Should Obama and Congress Be Arrested Under the NDAA?

Should President Obama (alongside Lindsay Graham and John McCain) be wearing an orange jumpsuit?

Welcome to the beautiful and surreal reality of life under American corporatism, under a Congress that churns out thousands  and thousands of pages of (often contradictory) legislation a year.

If providing material assistance to al-Qaeda is illegal under the National Defence Authorization Act (2012), and Obama and Congress are sending $25 million of aid to al-Qaeda-affiliated Syrian opposition, aren’t Congress and President Obama violating their own law? Should Obama (or at least the Justice Department) not be using “all necessary and appropriate force” including “the power to indefinitely detain” to prevent Obama and Congress from assisting al-Qaeda? Did anyone in Congress or the Obama administration even bother to read the law that they were signing? Do Federal laws no longer apply to lawmakers?

The only question left from this abrupt and absurd turnaround — from funding bin Laden’s mujahideen thirty years ago, to ten years ago declaring war on al-Qaeda, to today sending them material assistance — would appear to be whether or not Obama will pull a 1984 and claim that “we have always been at war with Eurasia“.

Is Marxism Coming Back?

It is true that as the financial and economic crises roll on, as more and more disasters accumulate, as more people are thrown into unemployment and suffering that more and more of us will question the fundamentals of our economic system. It is inevitable that many will be drawn to some of the criticisms of capitalism, including Marxism.

The Guardian today published a salutary overview of this revival:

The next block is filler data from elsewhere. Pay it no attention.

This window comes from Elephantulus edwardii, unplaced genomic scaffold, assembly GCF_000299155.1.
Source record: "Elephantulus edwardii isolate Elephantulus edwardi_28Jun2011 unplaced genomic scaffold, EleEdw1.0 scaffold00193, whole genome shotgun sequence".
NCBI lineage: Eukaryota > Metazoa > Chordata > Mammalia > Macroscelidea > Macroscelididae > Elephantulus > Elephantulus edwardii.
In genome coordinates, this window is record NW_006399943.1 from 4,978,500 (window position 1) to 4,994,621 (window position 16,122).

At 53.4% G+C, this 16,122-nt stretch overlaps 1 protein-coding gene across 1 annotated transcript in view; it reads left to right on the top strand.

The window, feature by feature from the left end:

In his introduction to a new edition of The Communist Manifesto, Professor Eric Hobsbawm suggests that Marx was right to argue that the “contradictions of a market system based on no other nexus between man and man than naked self-interest, than callous ‘cash payment’, a system of exploitation and of ‘endless accumulation’ can never be overcome: that at some point in a series of transformations and restructurings the development of this essentially destabilising system will lead to a state of affairs that can no longer be described as capitalism”.

That is post-capitalist society as dreamed of by Marxists. But what would it be like?It is extremely unlikely that such a ‘post-capitalist society’ would respond to the traditional models of socialism and still less to the ‘really existing’ socialisms of the Soviet era,” argues Hobsbawm, adding that it will, however, necessarily involve a shift from private appropriation to social management on a global scale. “What forms it might take and how far it would embody the humanist values of Marx’s and Engels’s communism, would depend on the political action through which this change came about.”